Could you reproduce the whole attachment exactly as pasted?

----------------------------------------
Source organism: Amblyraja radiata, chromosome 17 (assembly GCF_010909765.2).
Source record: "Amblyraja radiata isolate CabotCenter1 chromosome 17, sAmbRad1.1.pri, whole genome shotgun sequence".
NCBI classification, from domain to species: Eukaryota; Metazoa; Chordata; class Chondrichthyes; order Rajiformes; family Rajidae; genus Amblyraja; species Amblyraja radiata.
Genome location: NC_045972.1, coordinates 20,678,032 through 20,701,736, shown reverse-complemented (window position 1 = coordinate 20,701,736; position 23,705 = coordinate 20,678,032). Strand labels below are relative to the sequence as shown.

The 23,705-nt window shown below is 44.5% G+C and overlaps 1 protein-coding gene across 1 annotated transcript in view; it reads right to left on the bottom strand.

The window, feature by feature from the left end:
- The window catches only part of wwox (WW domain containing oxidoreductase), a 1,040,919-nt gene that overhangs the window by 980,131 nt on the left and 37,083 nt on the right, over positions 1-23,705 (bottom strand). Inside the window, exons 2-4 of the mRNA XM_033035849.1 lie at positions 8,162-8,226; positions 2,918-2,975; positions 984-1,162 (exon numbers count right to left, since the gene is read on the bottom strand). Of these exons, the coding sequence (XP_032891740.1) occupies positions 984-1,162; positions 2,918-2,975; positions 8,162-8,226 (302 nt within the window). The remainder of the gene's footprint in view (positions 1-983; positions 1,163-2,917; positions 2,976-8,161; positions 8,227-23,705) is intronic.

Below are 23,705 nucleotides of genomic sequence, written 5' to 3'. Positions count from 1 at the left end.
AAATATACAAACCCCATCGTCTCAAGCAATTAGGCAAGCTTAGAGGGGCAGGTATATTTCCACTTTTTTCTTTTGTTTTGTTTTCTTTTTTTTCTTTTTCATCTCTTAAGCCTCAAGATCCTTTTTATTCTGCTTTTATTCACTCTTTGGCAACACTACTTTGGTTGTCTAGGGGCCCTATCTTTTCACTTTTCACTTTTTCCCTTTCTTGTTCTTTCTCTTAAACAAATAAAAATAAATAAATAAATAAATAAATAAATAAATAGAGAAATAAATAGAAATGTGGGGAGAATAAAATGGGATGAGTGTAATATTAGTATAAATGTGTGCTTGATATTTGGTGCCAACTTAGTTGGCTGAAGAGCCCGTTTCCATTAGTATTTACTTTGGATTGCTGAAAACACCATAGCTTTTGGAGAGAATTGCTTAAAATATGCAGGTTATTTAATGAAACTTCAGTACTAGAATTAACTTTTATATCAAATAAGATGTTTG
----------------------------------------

Source organism: Amblyraja radiata, chromosome 17 (assembly GCF_010909765.2).
Source record: "Amblyraja radiata isolate CabotCenter1 chromosome 17, sAmbRad1.1.pri, whole genome shotgun sequence".
NCBI classification, from domain to species: Eukaryota; Metazoa; Chordata; class Chondrichthyes; order Rajiformes; family Rajidae; genus Amblyraja; species Amblyraja radiata.
Genome location: NC_045972.1, coordinates 20,678,032 through 20,701,736, shown reverse-complemented (window position 1 = coordinate 20,701,736; position 23,705 = coordinate 20,678,032). Strand labels below are relative to the sequence as shown.

The 23,705-nt window shown below is 44.5% G+C and overlaps 1 protein-coding gene across 1 annotated transcript in view; it reads right to left on the bottom strand.

The window, feature by feature from the left end:
- The window catches only part of wwox (WW domain containing oxidoreductase), a 1,040,919-nt gene that overhangs the window by 980,131 nt on the left and 37,083 nt on the right, over positions 1-23,705 (bottom strand). Inside the window, exons 2-4 of the mRNA XM_033035849.1 lie at positions 8,162-8,226; positions 2,918-2,975; positions 984-1,162 (exon numbers count right to left, since the gene is read on the bottom strand). Of these exons, the coding sequence (XP_032891740.1) occupies positions 984-1,162; positions 2,918-2,975; positions 8,162-8,226 (302 nt within the window). The remainder of the gene's footprint in view (positions 1-983; positions 1,163-2,917; positions 2,976-8,161; positions 8,227-23,705) is intronic.

Below are 23,705 nucleotides of genomic sequence, written 5' to 3'. Positions count from 1 at the left end.
AAATATACAAACCCCATCGTCTCAAGCAATTAGGCAAGCTTAGAGGGGCAGGTATATTTCCACTTTTTTCTTTTGTTTTGTTTTCTTTTTTTTCTTTTTCATCTCTTAAGCCTCAAGATCCTTTTTATTCTGCTTTTATTCACTCTTTGGCAACACTACTTTGGTTGTCTAGGGGCCCTATCTTTTCACTTTTCACTTTTTCCCTTTCTTGTTCTTTCTCTTAAACAAATAAAAATAAATAAATAAATAAATAAATAAATAAATAGAGAAATAAATAGAAATGTGGGGAGAATAAAATGGGATGAGTGTAATATTAGTATAAATGTGTGCTTGATATTTGGTGCCAACTTAGTTGGCTGAAGAGCCCGTTTCCATTAGTATTTACTTTGGATTGCTGAAAACACCATAGCTTTTGGAGAGAATTGCTTAAAATATGCAGGTTATTTAATGAAACTTCAGTACTAGAATTAACTTTTATATCAAATAAGATGTTTG